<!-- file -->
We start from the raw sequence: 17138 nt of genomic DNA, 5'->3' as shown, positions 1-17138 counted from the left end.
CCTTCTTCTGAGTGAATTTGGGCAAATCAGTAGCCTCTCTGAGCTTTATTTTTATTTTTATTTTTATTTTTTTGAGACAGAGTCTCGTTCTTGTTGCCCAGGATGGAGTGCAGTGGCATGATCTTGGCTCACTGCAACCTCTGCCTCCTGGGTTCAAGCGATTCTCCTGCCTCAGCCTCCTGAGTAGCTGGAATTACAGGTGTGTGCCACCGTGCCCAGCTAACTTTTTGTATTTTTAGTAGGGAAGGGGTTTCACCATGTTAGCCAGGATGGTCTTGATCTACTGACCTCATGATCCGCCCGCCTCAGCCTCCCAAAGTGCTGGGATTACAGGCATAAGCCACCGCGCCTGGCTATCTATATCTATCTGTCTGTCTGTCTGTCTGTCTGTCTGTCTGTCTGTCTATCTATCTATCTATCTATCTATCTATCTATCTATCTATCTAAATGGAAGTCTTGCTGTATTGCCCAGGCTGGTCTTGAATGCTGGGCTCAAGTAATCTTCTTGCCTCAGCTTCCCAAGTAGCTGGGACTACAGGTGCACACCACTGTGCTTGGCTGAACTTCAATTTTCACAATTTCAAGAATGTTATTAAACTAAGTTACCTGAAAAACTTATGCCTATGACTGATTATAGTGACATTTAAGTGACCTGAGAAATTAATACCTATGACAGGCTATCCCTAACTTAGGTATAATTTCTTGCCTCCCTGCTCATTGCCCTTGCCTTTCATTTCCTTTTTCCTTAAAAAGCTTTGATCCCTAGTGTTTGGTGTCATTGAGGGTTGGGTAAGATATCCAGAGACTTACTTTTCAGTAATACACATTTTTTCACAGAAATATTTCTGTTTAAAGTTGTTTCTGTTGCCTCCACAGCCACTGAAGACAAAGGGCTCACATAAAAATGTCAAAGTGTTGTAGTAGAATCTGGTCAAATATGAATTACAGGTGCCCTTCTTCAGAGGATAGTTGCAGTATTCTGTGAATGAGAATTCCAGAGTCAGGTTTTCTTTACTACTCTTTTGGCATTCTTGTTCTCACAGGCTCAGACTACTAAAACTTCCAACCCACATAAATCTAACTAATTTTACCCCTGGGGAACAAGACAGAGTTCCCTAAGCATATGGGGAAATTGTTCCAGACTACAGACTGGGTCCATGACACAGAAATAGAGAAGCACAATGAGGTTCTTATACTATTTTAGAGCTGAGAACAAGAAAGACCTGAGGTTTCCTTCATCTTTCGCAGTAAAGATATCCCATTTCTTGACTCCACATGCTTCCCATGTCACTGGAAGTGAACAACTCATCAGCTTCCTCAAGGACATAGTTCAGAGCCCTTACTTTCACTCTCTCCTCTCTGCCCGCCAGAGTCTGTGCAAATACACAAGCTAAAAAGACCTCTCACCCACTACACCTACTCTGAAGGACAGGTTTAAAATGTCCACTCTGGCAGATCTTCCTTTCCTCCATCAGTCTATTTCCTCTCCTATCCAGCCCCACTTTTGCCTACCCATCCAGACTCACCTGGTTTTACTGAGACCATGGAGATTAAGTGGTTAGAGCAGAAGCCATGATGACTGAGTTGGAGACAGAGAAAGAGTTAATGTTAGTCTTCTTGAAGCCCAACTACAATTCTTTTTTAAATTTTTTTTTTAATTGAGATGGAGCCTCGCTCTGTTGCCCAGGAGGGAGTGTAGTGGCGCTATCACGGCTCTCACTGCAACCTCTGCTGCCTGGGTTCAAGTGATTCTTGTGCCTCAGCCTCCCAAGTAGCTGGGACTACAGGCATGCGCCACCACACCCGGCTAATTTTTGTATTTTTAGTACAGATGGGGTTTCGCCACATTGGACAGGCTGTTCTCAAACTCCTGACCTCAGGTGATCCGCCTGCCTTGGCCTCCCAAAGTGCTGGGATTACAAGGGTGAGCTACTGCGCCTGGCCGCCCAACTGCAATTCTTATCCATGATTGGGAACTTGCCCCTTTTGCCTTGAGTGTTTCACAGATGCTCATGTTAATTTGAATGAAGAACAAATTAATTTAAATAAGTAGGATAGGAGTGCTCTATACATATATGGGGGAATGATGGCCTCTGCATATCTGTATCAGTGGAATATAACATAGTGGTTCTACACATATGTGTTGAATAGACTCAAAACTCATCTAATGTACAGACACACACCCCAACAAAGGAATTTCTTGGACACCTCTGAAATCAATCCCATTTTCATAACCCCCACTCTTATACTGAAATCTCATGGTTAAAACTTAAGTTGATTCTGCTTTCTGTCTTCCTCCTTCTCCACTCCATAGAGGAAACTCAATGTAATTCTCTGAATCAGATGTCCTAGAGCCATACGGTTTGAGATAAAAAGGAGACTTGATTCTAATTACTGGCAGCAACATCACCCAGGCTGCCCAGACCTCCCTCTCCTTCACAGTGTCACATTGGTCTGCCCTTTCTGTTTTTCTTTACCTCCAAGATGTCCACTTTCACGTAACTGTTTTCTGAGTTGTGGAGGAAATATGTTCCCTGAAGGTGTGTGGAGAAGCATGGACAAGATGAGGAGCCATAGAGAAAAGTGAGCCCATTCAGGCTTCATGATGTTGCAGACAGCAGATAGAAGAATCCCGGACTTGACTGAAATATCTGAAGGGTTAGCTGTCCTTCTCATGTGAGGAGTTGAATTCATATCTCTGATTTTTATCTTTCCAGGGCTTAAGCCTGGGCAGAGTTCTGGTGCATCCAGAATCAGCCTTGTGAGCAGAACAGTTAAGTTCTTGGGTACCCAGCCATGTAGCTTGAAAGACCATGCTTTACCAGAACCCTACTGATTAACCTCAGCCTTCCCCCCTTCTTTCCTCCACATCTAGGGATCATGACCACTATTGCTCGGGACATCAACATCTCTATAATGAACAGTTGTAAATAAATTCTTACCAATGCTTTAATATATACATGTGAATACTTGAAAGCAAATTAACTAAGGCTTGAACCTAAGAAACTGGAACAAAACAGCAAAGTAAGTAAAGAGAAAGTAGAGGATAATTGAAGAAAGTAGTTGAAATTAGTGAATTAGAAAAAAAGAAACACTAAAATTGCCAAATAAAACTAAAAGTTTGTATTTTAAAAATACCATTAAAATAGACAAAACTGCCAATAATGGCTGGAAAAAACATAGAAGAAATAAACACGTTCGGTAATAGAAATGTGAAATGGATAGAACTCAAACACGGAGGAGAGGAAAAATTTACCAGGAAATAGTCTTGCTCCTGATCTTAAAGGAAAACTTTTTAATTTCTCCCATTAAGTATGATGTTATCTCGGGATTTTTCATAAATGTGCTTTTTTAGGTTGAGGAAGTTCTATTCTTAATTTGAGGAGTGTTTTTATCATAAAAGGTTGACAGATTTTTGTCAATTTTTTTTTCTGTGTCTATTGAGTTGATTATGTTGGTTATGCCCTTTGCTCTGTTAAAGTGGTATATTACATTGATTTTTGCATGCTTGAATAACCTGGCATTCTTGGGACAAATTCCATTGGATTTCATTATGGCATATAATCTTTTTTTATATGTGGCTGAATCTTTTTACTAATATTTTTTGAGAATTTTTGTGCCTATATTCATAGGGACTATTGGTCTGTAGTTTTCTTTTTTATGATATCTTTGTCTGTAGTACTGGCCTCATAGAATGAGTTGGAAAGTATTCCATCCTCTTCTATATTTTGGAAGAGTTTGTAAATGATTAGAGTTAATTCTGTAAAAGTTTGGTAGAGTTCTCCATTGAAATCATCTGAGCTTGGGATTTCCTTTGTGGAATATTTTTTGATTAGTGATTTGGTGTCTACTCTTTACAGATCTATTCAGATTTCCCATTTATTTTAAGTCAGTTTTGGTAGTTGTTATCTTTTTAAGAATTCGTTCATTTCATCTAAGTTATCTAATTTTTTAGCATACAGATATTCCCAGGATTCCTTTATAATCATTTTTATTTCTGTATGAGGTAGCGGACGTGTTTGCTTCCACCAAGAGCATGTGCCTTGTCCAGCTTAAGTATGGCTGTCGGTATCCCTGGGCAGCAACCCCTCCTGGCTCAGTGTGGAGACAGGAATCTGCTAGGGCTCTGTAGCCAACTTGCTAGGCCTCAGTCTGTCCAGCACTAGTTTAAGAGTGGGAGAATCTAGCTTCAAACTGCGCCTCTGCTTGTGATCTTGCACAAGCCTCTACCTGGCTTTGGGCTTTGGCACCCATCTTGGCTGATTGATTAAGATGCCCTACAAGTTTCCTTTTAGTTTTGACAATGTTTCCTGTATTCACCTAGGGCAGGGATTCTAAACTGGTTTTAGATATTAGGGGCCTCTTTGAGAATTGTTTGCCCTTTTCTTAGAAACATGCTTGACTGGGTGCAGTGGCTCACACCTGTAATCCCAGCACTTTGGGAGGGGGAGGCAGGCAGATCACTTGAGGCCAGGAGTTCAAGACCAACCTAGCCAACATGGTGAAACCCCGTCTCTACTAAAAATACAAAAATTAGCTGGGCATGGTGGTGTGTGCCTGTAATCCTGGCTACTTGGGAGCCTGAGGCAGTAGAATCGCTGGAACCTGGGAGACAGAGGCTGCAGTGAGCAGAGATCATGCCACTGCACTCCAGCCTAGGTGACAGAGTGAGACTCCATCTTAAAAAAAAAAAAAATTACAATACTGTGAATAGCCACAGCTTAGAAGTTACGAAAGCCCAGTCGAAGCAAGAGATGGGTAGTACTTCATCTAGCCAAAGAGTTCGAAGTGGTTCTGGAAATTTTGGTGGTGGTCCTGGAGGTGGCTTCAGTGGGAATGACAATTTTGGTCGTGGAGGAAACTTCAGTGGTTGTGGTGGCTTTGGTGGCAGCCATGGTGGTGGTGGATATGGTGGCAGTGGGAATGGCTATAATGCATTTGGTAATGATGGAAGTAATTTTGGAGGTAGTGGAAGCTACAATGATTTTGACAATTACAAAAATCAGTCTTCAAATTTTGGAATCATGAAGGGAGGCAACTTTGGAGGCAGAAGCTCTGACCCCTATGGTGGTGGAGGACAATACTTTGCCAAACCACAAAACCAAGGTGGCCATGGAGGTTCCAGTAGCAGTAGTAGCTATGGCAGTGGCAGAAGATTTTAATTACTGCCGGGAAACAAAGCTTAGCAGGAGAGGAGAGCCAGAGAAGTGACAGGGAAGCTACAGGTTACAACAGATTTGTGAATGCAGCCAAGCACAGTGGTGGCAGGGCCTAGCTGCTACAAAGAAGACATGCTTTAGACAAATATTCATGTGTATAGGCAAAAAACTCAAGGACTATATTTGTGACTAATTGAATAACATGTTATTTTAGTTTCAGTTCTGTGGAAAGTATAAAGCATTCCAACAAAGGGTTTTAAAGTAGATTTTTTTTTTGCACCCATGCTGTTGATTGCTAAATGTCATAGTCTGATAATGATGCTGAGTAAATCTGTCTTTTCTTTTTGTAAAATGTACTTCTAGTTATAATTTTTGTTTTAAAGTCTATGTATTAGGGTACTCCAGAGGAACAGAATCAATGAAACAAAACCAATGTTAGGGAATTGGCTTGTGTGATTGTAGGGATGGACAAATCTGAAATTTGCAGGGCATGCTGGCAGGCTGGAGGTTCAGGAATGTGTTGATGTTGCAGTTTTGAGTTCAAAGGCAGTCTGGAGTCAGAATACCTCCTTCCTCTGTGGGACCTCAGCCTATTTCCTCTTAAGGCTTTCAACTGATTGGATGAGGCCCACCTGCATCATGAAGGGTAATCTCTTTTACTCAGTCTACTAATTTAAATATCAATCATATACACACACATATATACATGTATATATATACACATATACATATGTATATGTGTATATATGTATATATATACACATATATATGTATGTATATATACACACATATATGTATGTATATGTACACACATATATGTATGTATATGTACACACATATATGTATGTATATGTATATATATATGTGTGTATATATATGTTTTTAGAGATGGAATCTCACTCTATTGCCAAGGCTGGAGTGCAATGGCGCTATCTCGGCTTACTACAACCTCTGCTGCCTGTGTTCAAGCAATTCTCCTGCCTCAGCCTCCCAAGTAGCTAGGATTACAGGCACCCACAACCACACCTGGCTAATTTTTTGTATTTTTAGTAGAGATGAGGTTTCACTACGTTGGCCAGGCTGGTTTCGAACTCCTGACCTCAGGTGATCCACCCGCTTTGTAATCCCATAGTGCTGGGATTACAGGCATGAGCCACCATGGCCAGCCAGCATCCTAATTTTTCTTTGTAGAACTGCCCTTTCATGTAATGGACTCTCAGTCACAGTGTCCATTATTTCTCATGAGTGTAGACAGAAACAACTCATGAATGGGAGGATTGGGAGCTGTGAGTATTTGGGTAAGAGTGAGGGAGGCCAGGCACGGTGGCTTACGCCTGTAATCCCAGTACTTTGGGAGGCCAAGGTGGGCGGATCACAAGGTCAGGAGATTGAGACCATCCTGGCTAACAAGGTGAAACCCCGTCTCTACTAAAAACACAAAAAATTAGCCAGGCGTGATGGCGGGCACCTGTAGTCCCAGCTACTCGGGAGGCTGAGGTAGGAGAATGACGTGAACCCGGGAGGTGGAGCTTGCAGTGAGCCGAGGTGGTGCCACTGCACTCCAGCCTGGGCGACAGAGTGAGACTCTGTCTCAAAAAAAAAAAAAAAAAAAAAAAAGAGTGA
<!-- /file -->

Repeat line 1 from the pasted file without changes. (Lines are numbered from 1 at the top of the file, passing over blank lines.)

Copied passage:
We start from the raw sequence: 17138 nt of genomic DNA, 5'->3' as shown, positions 1-17138 counted from the left end.